Finally, it is handy to compile CoffeeScript from a folder with .coffee files to a folder containing only .js files.

coffee -o js/ -cw /coffee will watch for changes in all .coffee files located in the coffee folder and place the output (JavaScript) in the js folder.

If you are not into terminals, you can use a tool with a GUI to handle your CoffeeScript files. For instance, you can try Prepros on a free unlimited trial (although you have to buy it if you like it). The image below shows some of the options it provides:

Screen shot of Prepros

You can see that Prepros does all the work for you—it sets up watchers so your .coffee files will be compiled to JS, it allows you to use Uglify JS which will minify/compress your code, it can automatically mangle variables and it supports Iced CoffeeScript. Prepros can also be used for CSS preprocessors such as Less and Sass and template engines like Jade.

The Game

Let’s start with the markup:

[code language=”html”]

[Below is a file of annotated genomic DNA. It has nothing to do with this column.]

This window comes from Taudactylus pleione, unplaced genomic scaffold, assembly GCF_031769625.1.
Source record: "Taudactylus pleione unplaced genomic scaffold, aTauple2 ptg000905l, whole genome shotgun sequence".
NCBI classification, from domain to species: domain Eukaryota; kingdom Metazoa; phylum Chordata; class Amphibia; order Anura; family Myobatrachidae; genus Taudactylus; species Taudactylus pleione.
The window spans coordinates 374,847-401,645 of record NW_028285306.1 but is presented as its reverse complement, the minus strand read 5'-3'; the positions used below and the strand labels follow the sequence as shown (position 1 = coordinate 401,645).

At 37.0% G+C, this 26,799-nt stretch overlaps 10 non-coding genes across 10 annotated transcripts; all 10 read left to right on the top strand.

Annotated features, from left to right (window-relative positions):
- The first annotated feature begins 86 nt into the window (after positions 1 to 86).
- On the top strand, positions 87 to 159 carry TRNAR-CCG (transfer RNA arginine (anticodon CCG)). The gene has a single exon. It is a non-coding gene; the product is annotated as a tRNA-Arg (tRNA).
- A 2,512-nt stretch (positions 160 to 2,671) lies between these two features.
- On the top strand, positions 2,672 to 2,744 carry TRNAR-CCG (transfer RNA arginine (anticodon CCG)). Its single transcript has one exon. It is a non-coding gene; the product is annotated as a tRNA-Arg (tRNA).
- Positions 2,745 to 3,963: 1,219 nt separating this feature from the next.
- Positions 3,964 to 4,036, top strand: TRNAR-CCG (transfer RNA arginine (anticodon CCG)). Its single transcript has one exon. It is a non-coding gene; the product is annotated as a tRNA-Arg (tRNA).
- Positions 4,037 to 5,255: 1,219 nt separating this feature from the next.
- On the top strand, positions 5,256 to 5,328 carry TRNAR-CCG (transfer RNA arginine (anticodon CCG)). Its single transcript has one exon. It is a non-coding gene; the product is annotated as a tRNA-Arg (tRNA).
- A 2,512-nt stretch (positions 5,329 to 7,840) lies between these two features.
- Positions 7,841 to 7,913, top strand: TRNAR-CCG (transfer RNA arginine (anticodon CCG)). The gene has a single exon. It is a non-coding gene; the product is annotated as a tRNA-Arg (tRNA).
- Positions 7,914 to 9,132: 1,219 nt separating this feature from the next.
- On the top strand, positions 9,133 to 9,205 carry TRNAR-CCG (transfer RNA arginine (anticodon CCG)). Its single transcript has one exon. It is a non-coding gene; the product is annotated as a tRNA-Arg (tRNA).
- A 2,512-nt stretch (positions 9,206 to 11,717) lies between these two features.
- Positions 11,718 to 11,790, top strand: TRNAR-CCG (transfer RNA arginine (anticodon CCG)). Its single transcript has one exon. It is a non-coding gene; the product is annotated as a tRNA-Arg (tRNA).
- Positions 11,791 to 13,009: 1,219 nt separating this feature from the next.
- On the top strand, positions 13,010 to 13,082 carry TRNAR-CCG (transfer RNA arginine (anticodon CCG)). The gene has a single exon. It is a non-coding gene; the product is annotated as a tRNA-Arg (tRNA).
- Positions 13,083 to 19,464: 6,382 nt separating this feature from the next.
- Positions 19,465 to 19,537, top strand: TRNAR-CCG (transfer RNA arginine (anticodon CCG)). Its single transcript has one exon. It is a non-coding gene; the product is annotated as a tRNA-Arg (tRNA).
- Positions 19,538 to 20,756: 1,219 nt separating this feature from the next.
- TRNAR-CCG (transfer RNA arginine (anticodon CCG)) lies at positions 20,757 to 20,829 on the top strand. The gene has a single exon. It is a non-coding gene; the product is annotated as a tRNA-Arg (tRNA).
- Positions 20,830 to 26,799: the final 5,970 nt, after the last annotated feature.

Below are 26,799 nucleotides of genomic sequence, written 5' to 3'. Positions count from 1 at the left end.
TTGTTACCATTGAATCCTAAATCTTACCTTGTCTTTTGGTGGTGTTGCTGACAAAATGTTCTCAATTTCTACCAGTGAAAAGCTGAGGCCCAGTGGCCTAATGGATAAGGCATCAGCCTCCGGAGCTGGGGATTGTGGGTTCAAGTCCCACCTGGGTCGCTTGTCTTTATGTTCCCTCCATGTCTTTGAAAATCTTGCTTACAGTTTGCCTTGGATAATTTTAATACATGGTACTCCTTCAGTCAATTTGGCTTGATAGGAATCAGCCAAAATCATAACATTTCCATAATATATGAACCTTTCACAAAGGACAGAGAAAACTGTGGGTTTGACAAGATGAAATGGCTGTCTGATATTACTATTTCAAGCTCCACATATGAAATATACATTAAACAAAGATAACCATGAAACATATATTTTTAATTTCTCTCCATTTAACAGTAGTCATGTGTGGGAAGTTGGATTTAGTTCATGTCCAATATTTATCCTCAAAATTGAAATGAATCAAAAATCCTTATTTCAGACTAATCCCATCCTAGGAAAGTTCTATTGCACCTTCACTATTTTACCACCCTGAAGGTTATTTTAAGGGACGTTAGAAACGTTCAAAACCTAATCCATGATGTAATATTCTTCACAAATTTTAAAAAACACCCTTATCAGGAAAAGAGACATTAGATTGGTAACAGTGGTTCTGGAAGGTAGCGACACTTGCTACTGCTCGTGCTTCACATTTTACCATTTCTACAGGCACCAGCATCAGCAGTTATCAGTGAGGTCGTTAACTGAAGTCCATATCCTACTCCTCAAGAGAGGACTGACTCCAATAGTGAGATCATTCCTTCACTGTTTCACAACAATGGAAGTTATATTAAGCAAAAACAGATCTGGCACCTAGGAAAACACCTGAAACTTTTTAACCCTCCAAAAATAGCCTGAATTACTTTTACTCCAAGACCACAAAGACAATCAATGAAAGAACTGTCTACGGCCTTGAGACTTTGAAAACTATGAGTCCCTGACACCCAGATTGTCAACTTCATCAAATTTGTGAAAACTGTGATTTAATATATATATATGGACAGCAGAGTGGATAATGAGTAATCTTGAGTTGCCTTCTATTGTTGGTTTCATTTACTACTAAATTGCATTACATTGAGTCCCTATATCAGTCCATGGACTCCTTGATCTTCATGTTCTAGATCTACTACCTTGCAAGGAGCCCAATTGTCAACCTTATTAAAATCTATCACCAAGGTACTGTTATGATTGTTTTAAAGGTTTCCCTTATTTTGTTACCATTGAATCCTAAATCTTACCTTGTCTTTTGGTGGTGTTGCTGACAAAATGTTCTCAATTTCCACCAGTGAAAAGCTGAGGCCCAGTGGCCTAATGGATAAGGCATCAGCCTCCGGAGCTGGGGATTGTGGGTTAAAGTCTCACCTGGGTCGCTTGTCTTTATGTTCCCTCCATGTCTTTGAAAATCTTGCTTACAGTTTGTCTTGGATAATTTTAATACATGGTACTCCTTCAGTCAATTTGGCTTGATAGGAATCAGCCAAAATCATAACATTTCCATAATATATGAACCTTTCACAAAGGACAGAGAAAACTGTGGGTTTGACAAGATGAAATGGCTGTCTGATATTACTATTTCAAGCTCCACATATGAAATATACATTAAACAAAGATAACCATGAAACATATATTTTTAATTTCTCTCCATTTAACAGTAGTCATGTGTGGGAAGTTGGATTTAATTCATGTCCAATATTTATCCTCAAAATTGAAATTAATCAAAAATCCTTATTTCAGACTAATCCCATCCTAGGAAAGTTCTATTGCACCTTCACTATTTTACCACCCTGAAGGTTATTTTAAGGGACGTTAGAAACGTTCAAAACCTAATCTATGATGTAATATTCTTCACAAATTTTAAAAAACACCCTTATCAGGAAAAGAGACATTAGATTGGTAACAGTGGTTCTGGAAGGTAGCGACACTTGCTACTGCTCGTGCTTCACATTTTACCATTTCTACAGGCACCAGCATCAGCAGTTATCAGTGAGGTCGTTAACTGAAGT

Tic Tac Toe


The game’s interface consists of the following:

  • A header which briefly describes the game
  • A div element with the id of board which is where the 3×3 squares will be located
  • A div element with a class of alerts which is where the game status will be shown
  • A div element with a class of notifications which will show who is playing X and O, along with the general player statistics.
  • A form which will be displayed only when the game loads and will prompt the players to enter their names.

In accordance with best practice, both jQuery and the script that makes our app tick are loaded before the closing body tag.

The Styling

Using CSS, we can make the nine squares involved appear in a 3×3 grid by floating each square and clearing every 4th one.

[code language=”css”]
.square:nth-of-type(3n + 1) {
clear: both;

We can also add a different color to the squares depending on whether they have the class x or o (which is added using JavaScript).

[code language=”css”]
.square.x {
color: crimson;

.square.o {
color: #3997ff;

CoffeeScript in Action

Fore reference, you can find the main CoffeeScript file here.

You can see our Tic-Tac-Toe app starts with $ ->, this is equivalent to the shorthand for jQuery’s function that executes code when the DOM is ready: $(function() { ... });.